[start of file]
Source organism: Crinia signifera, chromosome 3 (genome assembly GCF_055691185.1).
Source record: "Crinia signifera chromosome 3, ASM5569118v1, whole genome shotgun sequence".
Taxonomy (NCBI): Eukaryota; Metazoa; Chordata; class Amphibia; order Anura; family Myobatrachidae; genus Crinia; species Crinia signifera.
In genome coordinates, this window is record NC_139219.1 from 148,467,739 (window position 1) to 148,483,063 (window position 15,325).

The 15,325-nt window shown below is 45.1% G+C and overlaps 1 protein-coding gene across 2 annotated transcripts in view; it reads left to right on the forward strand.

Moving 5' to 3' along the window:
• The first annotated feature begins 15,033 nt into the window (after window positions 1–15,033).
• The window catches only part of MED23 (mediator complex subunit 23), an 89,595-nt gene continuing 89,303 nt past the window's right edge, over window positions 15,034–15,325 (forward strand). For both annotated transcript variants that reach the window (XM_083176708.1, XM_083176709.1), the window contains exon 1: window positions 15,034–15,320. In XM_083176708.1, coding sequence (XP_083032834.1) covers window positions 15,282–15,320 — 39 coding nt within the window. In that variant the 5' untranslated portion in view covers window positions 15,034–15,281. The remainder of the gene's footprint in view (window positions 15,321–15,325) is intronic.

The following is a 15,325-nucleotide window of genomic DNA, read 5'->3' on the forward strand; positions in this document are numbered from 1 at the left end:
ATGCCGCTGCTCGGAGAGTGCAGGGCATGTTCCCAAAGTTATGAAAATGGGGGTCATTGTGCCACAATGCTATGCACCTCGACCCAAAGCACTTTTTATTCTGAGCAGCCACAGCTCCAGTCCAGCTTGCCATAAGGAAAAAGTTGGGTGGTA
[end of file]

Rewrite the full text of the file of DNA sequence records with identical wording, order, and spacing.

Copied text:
Source organism: Crinia signifera, chromosome 3 (genome assembly GCF_055691185.1).
Source record: "Crinia signifera chromosome 3, ASM5569118v1, whole genome shotgun sequence".
Taxonomy (NCBI): Eukaryota; Metazoa; Chordata; class Amphibia; order Anura; family Myobatrachidae; genus Crinia; species Crinia signifera.
In genome coordinates, this window is record NC_139219.1 from 148,467,739 (window position 1) to 148,483,063 (window position 15,325).

The 15,325-nt window shown below is 45.1% G+C and overlaps 1 protein-coding gene across 2 annotated transcripts in view; it reads left to right on the forward strand.

Moving 5' to 3' along the window:
• The first annotated feature begins 15,033 nt into the window (after window positions 1–15,033).
• The window catches only part of MED23 (mediator complex subunit 23), an 89,595-nt gene continuing 89,303 nt past the window's right edge, over window positions 15,034–15,325 (forward strand). For both annotated transcript variants that reach the window (XM_083176708.1, XM_083176709.1), the window contains exon 1: window positions 15,034–15,320. In XM_083176708.1, coding sequence (XP_083032834.1) covers window positions 15,282–15,320 — 39 coding nt within the window. In that variant the 5' untranslated portion in view covers window positions 15,034–15,281. The remainder of the gene's footprint in view (window positions 15,321–15,325) is intronic.

The following is a 15,325-nucleotide window of genomic DNA, read 5'->3' on the forward strand; positions in this document are numbered from 1 at the left end:
ATGCCGCTGCTCGGAGAGTGCAGGGCATGTTCCCAAAGTTATGAAAATGGGGGTCATTGTGCCACAATGCTATGCACCTCGACCCAAAGCACTTTTTATTCTGAGCAGCCACAGCTCCAGTCCAGCTTGCCATAAGGAAAAAGTTGGGTGGTA